The civil rights leader, the Reverend Everett C. Parker, the head of the United Church of Christ, decided something had to be done about television’s treatment of blacks. He started an office of communications at the church and in March of 1964 began tape recording the broadcasts of the two television stations in Jackson, Mississippi, WLBT—the NBC affiliate, and WJTV—the ABC affiliate. You know what he found. Though blacks comprised 45 percent of the audience, the stations ignored them, and eliminated any of the networks’ coverage of blacks. The White Citizens Council could express its opinion but local black ministers were not allowed on the air. Most black folk in Jackson, Mississippi never complained about this, they took it for granted that that’s the way things were. The United Church of Christ along with local NAACP officials confronted the Federal Communications Commission with a long list of violations, and by a four to two decision, the FCC renewed the licenses of the Jackson stations for one year—pending good behavior. Reverend Parker was not satisfied. The church challenged the FCC in the U.S. Circuit Court of Appeals for the District of Columbia. The church argued that the white-only programming of the stations violated the Fairness Doctrine, and was not “in the public interest” of either black or white viewers in Jackson, Mississippi. The court overruled the FCC. That ruling ultimately led to the loss of WLBT’s license.

Because it recognized the power of viewers to petition the FCC and take it to court, the United Church of Christ decision has been aptly characterized as the “Magna Carta for active public participation in broadcast regulation.” This newly recognized power spurred citizen engagement with communications policy, and led to a process whereby stations were required to ascertain the issues of interest to the community they were licensed to serve by interviewing a wide range of local leaders. The station then had to report to the FCC, showing both the results of its ascertainment survey and how the community interests were reflected in programming. This ascertainment process clarified the political relationship between community and broadcast station, and it empowered local activists. Stations were forced to respond to local concerns about news and public affairs coverage, and to some extent even prime time entertainment programming. The FCC was finally hearing from the communities the licensees were obligated to serve. The result was more news and public affairs programming, more diversity of views expressed, and arguably better television and radio service—an outcome the market failed to create.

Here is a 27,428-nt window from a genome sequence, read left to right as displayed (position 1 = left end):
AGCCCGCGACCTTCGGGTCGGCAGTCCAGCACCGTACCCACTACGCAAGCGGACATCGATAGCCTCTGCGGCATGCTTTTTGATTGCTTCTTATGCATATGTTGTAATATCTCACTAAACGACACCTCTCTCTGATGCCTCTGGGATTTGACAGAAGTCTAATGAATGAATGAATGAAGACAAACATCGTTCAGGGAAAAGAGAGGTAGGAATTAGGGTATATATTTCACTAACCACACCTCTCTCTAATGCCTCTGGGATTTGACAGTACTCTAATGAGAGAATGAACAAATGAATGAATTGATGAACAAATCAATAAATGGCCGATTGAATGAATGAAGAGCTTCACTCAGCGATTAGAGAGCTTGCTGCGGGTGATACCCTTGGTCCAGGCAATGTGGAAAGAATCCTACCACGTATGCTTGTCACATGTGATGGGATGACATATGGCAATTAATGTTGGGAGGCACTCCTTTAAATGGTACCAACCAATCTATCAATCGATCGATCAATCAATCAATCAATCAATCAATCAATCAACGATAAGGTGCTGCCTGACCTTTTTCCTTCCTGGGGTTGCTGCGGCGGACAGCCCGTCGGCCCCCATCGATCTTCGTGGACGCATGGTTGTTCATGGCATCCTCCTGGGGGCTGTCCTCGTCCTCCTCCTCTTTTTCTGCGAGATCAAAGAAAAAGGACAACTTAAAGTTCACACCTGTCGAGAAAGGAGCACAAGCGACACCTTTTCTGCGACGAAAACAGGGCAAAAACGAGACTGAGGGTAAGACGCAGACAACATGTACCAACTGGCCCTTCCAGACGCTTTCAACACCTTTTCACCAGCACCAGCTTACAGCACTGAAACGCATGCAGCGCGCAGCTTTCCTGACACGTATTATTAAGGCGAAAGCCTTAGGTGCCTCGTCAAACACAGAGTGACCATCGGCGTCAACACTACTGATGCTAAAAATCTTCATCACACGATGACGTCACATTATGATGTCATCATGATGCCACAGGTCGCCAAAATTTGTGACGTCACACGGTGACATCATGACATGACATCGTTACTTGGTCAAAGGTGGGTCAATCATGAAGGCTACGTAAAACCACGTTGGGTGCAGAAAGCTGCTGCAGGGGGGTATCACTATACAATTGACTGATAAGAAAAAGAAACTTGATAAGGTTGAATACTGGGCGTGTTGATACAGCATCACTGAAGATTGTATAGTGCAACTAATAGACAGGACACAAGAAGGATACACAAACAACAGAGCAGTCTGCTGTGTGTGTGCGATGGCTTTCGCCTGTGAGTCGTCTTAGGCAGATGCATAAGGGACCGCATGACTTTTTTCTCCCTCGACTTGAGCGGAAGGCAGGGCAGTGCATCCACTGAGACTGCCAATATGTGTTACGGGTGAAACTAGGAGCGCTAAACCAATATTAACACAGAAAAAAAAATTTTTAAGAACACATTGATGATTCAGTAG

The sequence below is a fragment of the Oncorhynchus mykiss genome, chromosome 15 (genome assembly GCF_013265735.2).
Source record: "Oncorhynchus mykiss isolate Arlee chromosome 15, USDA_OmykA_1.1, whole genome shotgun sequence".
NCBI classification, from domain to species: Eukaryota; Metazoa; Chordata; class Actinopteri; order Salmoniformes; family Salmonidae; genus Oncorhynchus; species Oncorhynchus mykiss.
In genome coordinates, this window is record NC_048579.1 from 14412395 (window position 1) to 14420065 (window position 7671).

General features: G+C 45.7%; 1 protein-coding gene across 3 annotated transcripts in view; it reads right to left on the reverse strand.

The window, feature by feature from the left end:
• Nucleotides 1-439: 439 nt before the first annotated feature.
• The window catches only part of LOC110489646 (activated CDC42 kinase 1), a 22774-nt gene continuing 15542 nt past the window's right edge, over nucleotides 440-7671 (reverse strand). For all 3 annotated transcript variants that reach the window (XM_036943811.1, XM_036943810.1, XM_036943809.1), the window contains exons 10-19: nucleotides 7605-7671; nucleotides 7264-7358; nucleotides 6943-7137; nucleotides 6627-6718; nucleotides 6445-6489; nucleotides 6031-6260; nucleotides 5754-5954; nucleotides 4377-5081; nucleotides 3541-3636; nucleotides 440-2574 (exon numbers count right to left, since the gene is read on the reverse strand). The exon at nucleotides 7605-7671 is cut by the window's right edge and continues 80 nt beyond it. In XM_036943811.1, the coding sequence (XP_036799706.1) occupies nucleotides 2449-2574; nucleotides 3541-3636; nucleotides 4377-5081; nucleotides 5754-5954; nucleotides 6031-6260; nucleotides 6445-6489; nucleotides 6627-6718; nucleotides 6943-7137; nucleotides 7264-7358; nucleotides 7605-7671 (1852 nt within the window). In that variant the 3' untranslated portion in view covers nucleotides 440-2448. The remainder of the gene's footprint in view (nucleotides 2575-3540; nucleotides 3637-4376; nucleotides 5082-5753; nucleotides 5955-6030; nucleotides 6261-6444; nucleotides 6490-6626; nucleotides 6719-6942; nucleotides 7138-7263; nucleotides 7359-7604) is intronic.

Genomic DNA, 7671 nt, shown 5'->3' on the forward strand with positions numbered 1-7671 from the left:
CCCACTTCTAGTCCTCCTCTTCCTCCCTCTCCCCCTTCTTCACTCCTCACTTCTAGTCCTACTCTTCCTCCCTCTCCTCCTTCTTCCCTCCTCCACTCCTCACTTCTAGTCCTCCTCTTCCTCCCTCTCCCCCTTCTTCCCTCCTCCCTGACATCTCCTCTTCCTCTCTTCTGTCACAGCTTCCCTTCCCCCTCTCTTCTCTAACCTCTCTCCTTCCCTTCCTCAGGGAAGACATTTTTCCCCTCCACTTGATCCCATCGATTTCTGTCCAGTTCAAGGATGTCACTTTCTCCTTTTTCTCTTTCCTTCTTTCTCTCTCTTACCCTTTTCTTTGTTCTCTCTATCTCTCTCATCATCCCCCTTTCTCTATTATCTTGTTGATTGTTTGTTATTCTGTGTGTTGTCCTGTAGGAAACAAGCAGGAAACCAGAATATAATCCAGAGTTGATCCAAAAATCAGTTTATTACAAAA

The civil rights movement continued to work in the vineyard of communications policy, and continued to have success. Protests over the lack of minorities on staff at the broadcast stations led the Kerner Commission to examine the role of media in exacerbating the racial tensions that ultimately resulted in the widespread urban rioting in the late 1960’s. The Kerner Commission warned that newspapers and television “have not communicated to whites a feeling for the difficulties and frustrations of being a Negro in the United States… The world that television and newspapers offer to their black audience is almost totally white…” Protests by civil rights groups and the Kerner report led to FCC adoption of equal employment opportunity provisions. Those provisions called for an accounting of minorities employed at the stations and asked the stations to compare the numbers of minorities and women on staff to the number of minorities and women in the station’s service area. The FCC also asked stations to send job announcements to places where likely candidates might be found. Many of those places were the offices of the local NAACP or Urban League.